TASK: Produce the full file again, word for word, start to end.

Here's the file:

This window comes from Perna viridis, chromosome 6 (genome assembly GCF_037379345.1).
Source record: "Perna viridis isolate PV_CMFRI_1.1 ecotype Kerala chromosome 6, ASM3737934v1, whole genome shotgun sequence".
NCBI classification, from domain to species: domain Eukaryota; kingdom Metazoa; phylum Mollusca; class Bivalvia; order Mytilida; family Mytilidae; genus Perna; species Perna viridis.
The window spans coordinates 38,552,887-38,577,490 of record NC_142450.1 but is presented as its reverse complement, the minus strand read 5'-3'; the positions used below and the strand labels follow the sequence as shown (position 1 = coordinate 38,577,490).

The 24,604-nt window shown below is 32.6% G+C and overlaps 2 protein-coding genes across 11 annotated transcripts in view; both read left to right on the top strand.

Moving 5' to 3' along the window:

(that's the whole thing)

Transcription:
This window comes from Perna viridis, chromosome 6 (genome assembly GCF_037379345.1).
Source record: "Perna viridis isolate PV_CMFRI_1.1 ecotype Kerala chromosome 6, ASM3737934v1, whole genome shotgun sequence".
NCBI classification, from domain to species: domain Eukaryota; kingdom Metazoa; phylum Mollusca; class Bivalvia; order Mytilida; family Mytilidae; genus Perna; species Perna viridis.
The window spans coordinates 38,552,887-38,577,490 of record NC_142450.1 but is presented as its reverse complement, the minus strand read 5'-3'; the positions used below and the strand labels follow the sequence as shown (position 1 = coordinate 38,577,490).

The 24,604-nt window shown below is 32.6% G+C and overlaps 2 protein-coding genes across 11 annotated transcripts in view; both read left to right on the top strand.

Moving 5' to 3' along the window: